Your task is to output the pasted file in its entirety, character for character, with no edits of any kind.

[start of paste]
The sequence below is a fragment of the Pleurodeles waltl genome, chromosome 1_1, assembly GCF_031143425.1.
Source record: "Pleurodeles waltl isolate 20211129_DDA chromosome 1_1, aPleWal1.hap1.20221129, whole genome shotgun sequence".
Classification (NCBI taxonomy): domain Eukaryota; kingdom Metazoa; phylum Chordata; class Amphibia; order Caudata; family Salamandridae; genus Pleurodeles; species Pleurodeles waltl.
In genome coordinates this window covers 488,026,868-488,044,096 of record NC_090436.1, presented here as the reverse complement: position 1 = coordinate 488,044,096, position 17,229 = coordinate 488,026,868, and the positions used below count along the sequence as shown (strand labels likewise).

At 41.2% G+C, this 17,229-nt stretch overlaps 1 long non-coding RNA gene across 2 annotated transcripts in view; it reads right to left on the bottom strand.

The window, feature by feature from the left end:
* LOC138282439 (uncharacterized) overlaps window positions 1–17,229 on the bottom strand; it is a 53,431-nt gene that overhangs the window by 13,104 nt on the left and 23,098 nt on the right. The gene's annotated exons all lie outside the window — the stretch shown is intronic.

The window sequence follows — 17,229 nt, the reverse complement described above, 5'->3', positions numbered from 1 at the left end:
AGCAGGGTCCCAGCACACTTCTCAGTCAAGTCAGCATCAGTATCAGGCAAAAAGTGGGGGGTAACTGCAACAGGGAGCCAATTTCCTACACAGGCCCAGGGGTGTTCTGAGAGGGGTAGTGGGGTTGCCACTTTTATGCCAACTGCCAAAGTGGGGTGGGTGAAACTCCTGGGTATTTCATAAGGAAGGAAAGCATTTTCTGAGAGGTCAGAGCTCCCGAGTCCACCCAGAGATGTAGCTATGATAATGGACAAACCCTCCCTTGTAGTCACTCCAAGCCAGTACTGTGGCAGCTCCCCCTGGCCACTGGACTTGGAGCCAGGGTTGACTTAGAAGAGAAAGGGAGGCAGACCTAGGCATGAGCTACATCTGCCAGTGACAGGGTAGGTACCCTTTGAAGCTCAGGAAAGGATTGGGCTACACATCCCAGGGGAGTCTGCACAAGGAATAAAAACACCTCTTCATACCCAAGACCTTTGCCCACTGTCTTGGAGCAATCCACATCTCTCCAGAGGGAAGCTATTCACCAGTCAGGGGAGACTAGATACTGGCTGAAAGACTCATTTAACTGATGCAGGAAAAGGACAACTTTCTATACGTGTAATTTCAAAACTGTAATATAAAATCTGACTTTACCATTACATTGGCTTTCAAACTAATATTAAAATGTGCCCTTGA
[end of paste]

The sequence below is a fragment of the Pleurodeles waltl genome, chromosome 1_1, assembly GCF_031143425.1.
Source record: "Pleurodeles waltl isolate 20211129_DDA chromosome 1_1, aPleWal1.hap1.20221129, whole genome shotgun sequence".
Classification (NCBI taxonomy): domain Eukaryota; kingdom Metazoa; phylum Chordata; class Amphibia; order Caudata; family Salamandridae; genus Pleurodeles; species Pleurodeles waltl.
In genome coordinates this window covers 488,026,868-488,044,096 of record NC_090436.1, presented here as the reverse complement: position 1 = coordinate 488,044,096, position 17,229 = coordinate 488,026,868, and the positions used below count along the sequence as shown (strand labels likewise).

At 41.2% G+C, this 17,229-nt stretch overlaps 1 long non-coding RNA gene across 2 annotated transcripts in view; it reads right to left on the bottom strand.

The window, feature by feature from the left end:
* LOC138282439 (uncharacterized) overlaps window positions 1–17,229 on the bottom strand; it is a 53,431-nt gene that overhangs the window by 13,104 nt on the left and 23,098 nt on the right. The gene's annotated exons all lie outside the window — the stretch shown is intronic.

The window sequence follows — 17,229 nt, the reverse complement described above, 5'->3', positions numbered from 1 at the left end:
AGCAGGGTCCCAGCACACTTCTCAGTCAAGTCAGCATCAGTATCAGGCAAAAAGTGGGGGGTAACTGCAACAGGGAGCCAATTTCCTACACAGGCCCAGGGGTGTTCTGAGAGGGGTAGTGGGGTTGCCACTTTTATGCCAACTGCCAAAGTGGGGTGGGTGAAACTCCTGGGTATTTCATAAGGAAGGAAAGCATTTTCTGAGAGGTCAGAGCTCCCGAGTCCACCCAGAGATGTAGCTATGATAATGGACAAACCCTCCCTTGTAGTCACTCCAAGCCAGTACTGTGGCAGCTCCCCCTGGCCACTGGACTTGGAGCCAGGGTTGACTTAGAAGAGAAAGGGAGGCAGACCTAGGCATGAGCTACATCTGCCAGTGACAGGGTAGGTACCCTTTGAAGCTCAGGAAAGGATTGGGCTACACATCCCAGGGGAGTCTGCACAAGGAATAAAAACACCTCTTCATACCCAAGACCTTTGCCCACTGTCTTGGAGCAATCCACATCTCTCCAGAGGGAAGCTATTCACCAGTCAGGGGAGACTAGATACTGGCTGAAAGACTCATTTAACTGATGCAGGAAAAGGACAACTTTCTATACGTGTAATTTCAAAACTGTAATATAAAATCTGACTTTACCATTACATTGGCTTTCAAACTAATATTAAAATGTGCCCTTGA